“I think I’ve reached a turning point at last,” he says. “by allowing chemicals to be a god in my life for so many years, I’ve cut myself off from the things I love about music. It’s not the pills that wrote those songs… I’ve got faith that I’ll be able to keep at it… to express myself again in my music.”

    South’s love for music was apparent even in the darkest moments of A Look Inside, even as half of its songs dealt with the devil that was dragging him down. And as for the other half of the album’s songs, the vigor and devotion he had long brought to his music was manifest. Side 2 began with South and his back-up vocalists half-announcing, half-singing, “The name of this song is ‘Misunderstanding.'” That kicked off one of the best performances of South’s career. “Misunderstanding” is a swampy, soulful track which Aretha Franklin would do well to cover. The song sounds as it was written for her and given that South played guitar on one of her greatest recordings, “Chain of Fools,” it may have been. South’s vocals are commanding and zesty. The song offers the perspective that a relationship has just hit a bump in the road and not an end. With brio, South sings:

    Misunderstanding. No need to pack it up.
    One shaky landing don’t mean we’re cracking up.
    Misunderstanding is all that went wrong.
    Misunderstanding is the name of this song, ya’ll.

    The horns come in at the right time and as usual, South works his magic with the guitar. The musicians and vocalists fall in right behind him. It’s a stellar recording and why it wasn’t a hit, or at least pushed for airplay, is a mystery. It’s true that, by this time, Capitol Records had found South  a difficult artist to work with, but “Misunderstanding” on the radio would have been a lift for all concerned: South, and his fans who wondered what had happened to him in such a few short years.

    Joe South could’ve used a few more friends in the industry just as his character in “Coming Down All Alone” did. Perhaps with that in mind, the last cut on A Look Inside was “All Nite Lover, All Day Friend.” It’s one of the few straight-ahead rockers of South’s career. In fact, Gillette, in his Rolling Stone review, wrote that on a couple of bars of the song, South sounded like the lead singer in Slade. On “All Nite Lover, All Day Friend,” South pursues a woman first for her physical attributes, but then realizing he’s not in a league with the competing gentlemen, decides he can be her friend.

    If everyone who wants you tonight should all of a sudden drop by
    You know they’d have to form a line on the right
    And me, I wouldn’t bother to try

    In this song, South presents himself to the woman as having (when called for) honorable intentions and being a friend worthy of her trust. It’s hardly a conventional love song – after all, South was at his best when distilling his observations on the duplicitous world we struggle with daily. So on “All Nite Lover, All Day Friend,” South allows his world-weariness to color his perspective on fulfilling desires. Still, he may get this woman; his patience and concern might win her over. Call it winning at love incrementally.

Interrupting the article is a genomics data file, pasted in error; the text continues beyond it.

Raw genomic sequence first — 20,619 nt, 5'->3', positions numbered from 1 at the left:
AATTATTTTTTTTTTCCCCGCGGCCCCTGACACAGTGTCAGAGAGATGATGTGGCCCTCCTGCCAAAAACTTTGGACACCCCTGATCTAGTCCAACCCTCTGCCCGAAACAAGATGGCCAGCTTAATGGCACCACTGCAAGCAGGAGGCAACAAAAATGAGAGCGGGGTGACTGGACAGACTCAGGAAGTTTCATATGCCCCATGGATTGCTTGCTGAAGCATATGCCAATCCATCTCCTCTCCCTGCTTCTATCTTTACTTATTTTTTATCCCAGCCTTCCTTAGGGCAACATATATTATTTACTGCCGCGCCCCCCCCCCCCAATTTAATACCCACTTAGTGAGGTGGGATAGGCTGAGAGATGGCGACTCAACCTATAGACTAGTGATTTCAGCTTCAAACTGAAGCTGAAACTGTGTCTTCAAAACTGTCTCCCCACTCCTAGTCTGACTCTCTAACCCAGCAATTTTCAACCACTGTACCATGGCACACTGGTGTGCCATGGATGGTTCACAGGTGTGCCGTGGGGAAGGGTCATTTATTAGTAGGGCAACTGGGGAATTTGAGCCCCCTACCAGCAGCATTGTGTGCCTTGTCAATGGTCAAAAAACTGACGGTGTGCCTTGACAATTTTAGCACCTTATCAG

Nearly a full page of the March 29, 1973 Rolling Stone was devoted to Charlie Gillette’s review of A Look Inside. The review’s headline proclaimed “A new, unslick Joe South.” Approval like Gillette’s back in the day would usually generate interest in an album and lead to impressive sales. But not with A Look Inside. In fact, it was difficult finding a copy of the album even in South’s hometown. In a way, that gave credence to what South had alluded to in another of the album’s finest songs, “I’m A Star.” Anytime he’s spotted, South can hear someone whisper, “He’s the one who recorded ‘Games People Play.'” When A Look Inside was released, it hadn’t been that long since South’s Grammy-winning song filled the airwaves. But less than four years can be a lifetime in a what-have-you-done-for-me lately business. And so the public thought of him as a has-been, ignoring that even with all his struggles, Joe South was still a great artist.  The proof is in A Look Inside: a career peak, an exceptional work, particularly for an erstwhile “star.”

     

     

    ###
    Jeff Cochran

    Jeff Cochran

    Jeff Cochran worked in advertising at The Atlanta Journal-Constitution for 27 years before accepting a buy-out in the Summer of 2008. In the seventies/early eighties, he handled advertising for Peaches Records and Tapes' Southeastern and Midwestern stores. He also wrote record reviews for The Great Speckled Bird, a ground-breaking underground newspaper based in Atlanta.

     

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    • jzsnake

      Just curious as an Atlanta native, can you tell me where Joe was playing?

      • Jeff Cochran

        Hi jzsnake. Thanks for reading. I’m not sure where Joe was playing that evening. From what I’ve read, he performed in a lot of small venues and dives even as his records were climbing the charts. Go figure. I saw him in either ’69 or ’70 at the Atlanta Auto Show (when it was held at the Civic Center on Piedmont Avenue.). At the previous Auto Show I saw Duke Ellington and his orchestra. Those were the days….

    • John Eskow

      A beautifully written piece about a neglected American master. Thanks!
      John Eskow

    • Michael Jarrett

      Hi Jeff, I’ve been waiting for your piece on Joe. When the news of his death was announced .. I saw little mention of it.

      You wrote:

      “Joe South could’ve used a few more friends in the industry just as his character in “Coming Down All Alone” did.

      True That.

      The music business in those early days of the 70’s was; [to my recollection] beginning to be run more ‘n more by the lawyers who could care less about the artists .. back then it was Ok to pad the “coke(‘recording’) budgets” for many producers in the record companies .. There was plenty of nose candy available in those days and that didn’t help artists with abuse problems. Of course at [that] time the dust was just clearing from the late 60’s peace’n love revolution ..

      Thanks for your thoughts on Joe’s music and troubled life; bringing to light things I never knew about him ..

      Regarding his gigging in the bar that night as you described; there’s an old saying:

      “You’re only as ‘hot’ as your last 15 seconds on the air” ..

      Business and troubled artists don’t mix well for very long.

      Thanks for your insightful piece on Joe; he may be gone, but his music lives on.

      Michael Jarrett